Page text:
This photo from the Centers for Disease Control and Prevention shows a microscopic view of a coronavirus. (CDC/Getty Images)

Coronaviruses generally jump from person to person on the droplets from coughs and sneezes.

The CDC's current best guess is that the incubation period for novel coronavirus -- that's the time from exposure to when symptoms first start showing up -- is somewhere between two and 14 days.

Federal health officials are stressing the importance of good hand hygiene.

Locally, the L.A. County Department of Public Health has guidance for travelers, health care workers, school administrators, colleges and universities, employers, parents of young kids, ships, congregate living, faith based organizations and more (and it's also stressing the importance of hand washing).

One study -- not yet peer reviewed -- has found that COVID-19 can live up to three hours in the air, up to 24 hours on cardboard and up to two to three days on plastic and stainless steel.

That doesn't mean anyone has contracted the coronavirus through breathing it in the air or touching a contaminated surface, scientists involved in the study said.

The research does show that "aerosolized transmission" is "theoretically possible," study leader Neeltje van Doremalen of the National Institute of Allergy and Infectious Diseases told the Associated Press.

A team from the National Institutes of Health, Princeton and UCLA conducted the study. Its findings were published Mar. 9 on a site where researchers can quickly share their work before it's published.

Common symptoms can include: low-grade fever, body aches, coughing, nasal congestion, runny nose, sore throat.

Severe symptoms can include: high fever, severe cough, shortness of breath, persistent chest pain or pressure, confusion, bluish lips or face

These Symptoms may appear 2-14 days after exposure. However, some people infected with the virus have no symptoms.

And there also may also be additional symptoms to what we've listed above.

The CDC and Harvard Health have additional details.

Doctors are recommending that people who think they might have been exposed, or have COVID-19 symptoms, call their physician first so hospitals can efficiently triage patients and give health care workers time to prepare protective equipment (masks, gowns, gloves).

If you experience severe symptoms, get immediate medical attention.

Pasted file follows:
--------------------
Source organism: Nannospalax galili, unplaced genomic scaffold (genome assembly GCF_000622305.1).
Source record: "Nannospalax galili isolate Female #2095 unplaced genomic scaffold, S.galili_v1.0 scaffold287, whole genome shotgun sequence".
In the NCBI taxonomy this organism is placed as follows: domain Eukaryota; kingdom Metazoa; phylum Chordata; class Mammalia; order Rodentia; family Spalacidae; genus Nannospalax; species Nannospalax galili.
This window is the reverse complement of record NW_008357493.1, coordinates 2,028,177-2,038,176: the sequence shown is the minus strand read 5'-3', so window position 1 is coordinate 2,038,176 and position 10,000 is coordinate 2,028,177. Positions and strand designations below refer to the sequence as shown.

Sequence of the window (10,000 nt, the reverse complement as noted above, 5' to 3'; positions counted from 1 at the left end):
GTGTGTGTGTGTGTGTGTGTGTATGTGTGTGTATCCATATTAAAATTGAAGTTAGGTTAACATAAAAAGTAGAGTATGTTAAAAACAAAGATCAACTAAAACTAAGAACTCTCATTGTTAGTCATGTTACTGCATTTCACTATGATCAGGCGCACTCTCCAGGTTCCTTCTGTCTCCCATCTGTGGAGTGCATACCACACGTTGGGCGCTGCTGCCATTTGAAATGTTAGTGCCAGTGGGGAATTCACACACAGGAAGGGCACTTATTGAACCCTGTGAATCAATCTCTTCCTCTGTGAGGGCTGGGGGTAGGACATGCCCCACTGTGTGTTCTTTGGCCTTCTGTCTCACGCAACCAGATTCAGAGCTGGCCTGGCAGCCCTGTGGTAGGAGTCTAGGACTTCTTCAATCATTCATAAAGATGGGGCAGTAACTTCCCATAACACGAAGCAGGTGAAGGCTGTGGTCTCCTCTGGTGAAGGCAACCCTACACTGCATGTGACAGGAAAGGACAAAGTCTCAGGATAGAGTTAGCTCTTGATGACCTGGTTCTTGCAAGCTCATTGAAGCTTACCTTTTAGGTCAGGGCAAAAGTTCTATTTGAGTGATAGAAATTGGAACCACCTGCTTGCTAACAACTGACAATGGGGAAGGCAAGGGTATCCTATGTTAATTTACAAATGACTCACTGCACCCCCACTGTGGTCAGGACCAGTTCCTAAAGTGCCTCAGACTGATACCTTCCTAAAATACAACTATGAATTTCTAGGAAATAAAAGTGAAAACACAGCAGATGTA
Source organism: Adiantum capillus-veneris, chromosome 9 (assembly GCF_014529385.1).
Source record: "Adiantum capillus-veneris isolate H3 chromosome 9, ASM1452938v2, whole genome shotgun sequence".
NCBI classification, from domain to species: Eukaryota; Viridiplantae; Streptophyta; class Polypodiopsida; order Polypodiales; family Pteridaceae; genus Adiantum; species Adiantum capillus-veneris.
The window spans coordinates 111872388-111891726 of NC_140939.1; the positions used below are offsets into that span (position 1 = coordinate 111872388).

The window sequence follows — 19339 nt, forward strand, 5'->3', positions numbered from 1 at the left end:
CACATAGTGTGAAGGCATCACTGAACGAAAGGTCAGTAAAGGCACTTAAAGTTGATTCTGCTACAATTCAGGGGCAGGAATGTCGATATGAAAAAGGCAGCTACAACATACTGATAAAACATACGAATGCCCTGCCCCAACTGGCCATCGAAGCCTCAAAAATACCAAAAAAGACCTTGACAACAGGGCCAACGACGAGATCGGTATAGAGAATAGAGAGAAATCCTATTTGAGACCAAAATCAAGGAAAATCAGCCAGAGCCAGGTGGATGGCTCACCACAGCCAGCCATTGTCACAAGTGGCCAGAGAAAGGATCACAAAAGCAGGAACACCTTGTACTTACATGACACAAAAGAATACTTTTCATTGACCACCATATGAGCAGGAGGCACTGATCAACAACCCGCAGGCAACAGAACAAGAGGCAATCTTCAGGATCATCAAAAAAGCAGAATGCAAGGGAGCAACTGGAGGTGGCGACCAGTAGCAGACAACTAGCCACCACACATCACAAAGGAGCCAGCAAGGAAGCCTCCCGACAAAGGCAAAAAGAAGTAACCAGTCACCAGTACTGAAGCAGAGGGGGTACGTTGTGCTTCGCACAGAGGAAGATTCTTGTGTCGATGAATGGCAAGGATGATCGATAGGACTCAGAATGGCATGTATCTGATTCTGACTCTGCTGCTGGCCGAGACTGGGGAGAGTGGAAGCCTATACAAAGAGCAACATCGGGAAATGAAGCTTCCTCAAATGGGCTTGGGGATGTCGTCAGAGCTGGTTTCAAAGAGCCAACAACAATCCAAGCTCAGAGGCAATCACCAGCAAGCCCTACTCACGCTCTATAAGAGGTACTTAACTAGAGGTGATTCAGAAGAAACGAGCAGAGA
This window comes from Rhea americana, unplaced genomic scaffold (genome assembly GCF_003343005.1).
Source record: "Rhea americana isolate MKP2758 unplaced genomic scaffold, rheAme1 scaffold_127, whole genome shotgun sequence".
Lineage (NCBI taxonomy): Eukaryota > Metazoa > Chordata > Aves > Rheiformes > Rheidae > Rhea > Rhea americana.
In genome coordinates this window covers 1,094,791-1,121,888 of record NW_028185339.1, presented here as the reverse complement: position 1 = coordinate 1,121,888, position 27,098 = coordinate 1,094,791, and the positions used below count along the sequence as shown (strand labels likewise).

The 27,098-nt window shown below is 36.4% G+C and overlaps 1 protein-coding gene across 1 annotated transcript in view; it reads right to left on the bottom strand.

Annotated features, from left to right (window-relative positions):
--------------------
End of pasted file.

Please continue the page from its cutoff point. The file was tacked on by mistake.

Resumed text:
No. Not yet anyway. But there are several companies working on varying approaches to a vaccine.

DO MASKS HELP? They might. But they're not a for sure way of protecting yourself. The problem is that most surgical masks are loose-fitting and those pesky respiratory droplets can slide through the gaps. Still, some studies have shown that masks and respirators can reduce the risk of infection.

The N95 surgical mask is probably the most effective.

BUT, masks should be prioritized for health care workers, per the surgeon general.

The EPA released a list of products "qualified" for use against SARS-CoV-2, the novel coronavirus that causes COVID-19.

Clorox Multi Surface Cleaner + Bleach is on the list. So is Lysol Brand Clean & Fresh and dozens of other consumer products.

"Coronaviruses are enveloped viruses, meaning they are one of the easiest types of viruses to kill with the appropriate disinfectant product," according to the EPA. "Consumers using these disinfectants on an enveloped emerging virus should follow the directions for use on the product's master label, paying close attention to the contact time for the product on the treated surface (i.e., how long the disinfectant should remain on the surface)."

As far as keeping your hands virus-free, the CDC says hand-washing for at least 20 seconds is still your best bet. If that's not possible, it recommends using an "alcohol-based hand sanitizer with at least 60% alcohol."

Hospitals are preparing for a possible surge of patients and making sure there are areas set aside where people can be quickly isolated.

Those could be "designated rooms where these patients are going to be evaluated so that both the patient and the healthcare worker are safe and they feel safe while doing that," said Dr. Neha Nanda, a medical epidemiologist with USC Health System.